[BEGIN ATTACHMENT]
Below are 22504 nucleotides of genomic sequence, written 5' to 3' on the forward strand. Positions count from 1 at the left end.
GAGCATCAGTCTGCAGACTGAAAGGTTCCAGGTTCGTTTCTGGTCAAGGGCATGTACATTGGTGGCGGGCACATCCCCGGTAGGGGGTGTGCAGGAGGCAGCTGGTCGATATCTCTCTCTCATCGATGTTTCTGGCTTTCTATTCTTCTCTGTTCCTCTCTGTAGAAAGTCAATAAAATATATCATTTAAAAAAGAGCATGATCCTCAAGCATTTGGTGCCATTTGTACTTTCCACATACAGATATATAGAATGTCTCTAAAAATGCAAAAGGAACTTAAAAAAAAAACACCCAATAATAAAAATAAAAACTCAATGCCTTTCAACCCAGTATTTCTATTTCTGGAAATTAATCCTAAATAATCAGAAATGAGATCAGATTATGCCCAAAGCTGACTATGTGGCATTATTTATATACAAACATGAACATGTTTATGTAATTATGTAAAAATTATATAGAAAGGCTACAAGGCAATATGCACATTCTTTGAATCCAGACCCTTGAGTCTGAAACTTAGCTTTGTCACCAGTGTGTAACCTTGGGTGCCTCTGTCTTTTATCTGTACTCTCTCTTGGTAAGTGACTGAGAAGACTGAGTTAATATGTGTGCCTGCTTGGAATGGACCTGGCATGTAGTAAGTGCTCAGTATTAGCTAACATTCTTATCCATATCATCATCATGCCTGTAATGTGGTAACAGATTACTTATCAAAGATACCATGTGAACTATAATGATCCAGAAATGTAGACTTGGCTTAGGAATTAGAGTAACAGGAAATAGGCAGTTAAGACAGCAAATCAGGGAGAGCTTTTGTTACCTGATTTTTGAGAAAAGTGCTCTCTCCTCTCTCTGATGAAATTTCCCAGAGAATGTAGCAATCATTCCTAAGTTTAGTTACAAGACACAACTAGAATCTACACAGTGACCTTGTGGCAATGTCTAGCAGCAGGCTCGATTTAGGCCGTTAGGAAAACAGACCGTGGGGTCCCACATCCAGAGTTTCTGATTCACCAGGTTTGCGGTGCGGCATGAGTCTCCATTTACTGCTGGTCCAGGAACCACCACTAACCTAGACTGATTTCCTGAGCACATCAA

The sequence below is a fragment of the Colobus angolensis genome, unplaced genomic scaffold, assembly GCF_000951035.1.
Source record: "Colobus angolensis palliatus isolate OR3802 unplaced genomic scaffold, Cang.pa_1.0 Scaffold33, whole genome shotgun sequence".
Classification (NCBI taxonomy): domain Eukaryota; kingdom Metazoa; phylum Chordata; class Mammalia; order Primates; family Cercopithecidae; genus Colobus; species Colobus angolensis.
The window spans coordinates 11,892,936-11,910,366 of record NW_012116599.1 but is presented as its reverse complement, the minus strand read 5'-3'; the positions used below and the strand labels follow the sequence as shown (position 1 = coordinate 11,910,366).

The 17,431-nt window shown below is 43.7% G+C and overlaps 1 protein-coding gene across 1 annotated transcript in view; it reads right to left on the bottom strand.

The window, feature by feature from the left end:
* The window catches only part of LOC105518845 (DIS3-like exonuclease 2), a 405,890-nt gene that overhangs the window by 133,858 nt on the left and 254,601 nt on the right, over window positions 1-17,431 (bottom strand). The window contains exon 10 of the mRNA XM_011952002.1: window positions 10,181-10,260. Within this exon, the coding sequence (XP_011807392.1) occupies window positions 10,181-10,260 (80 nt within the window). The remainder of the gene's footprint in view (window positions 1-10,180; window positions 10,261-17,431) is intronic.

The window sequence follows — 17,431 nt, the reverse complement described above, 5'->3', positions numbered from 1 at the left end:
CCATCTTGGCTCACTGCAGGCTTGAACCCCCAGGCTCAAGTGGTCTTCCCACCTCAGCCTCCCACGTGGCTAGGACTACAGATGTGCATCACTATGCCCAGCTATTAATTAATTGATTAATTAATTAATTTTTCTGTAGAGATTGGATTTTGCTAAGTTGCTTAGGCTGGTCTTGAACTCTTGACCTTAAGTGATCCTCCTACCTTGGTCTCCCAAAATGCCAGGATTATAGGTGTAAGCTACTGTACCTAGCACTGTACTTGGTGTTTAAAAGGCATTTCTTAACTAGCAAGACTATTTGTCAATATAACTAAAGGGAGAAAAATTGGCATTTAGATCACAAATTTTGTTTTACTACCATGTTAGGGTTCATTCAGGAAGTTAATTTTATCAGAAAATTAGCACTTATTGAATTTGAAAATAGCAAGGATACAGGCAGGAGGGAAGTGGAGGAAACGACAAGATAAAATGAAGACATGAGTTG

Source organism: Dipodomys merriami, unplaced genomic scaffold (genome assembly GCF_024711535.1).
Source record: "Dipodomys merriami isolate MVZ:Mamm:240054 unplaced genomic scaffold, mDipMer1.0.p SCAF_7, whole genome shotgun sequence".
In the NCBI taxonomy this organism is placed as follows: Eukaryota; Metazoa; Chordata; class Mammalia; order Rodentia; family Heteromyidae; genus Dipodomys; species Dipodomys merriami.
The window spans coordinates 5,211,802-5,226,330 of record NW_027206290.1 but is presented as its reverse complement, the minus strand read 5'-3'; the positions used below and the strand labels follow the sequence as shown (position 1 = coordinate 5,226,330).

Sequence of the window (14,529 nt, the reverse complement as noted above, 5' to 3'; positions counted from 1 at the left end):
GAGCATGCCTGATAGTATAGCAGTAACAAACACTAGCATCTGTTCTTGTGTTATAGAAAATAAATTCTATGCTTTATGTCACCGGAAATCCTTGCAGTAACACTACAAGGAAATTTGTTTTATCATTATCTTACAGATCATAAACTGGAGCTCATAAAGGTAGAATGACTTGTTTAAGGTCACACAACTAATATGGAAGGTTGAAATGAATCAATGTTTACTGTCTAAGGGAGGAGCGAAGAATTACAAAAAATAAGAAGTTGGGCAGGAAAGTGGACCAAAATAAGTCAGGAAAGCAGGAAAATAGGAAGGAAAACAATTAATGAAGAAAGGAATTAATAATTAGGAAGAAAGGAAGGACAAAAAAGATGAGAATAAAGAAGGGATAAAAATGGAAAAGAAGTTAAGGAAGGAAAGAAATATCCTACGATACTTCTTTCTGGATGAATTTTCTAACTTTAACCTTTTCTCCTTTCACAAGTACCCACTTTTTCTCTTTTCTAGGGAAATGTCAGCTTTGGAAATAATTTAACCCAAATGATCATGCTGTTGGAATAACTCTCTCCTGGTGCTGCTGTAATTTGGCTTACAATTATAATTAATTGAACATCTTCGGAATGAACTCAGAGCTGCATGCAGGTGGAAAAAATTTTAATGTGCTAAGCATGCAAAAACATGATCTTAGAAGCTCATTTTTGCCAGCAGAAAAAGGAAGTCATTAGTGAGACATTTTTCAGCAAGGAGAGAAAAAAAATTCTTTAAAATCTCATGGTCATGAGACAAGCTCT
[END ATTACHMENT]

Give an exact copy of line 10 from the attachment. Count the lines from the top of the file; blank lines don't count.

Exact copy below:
The window sequence follows — 17,431 nt, the reverse complement described above, 5'->3', positions numbered from 1 at the left end: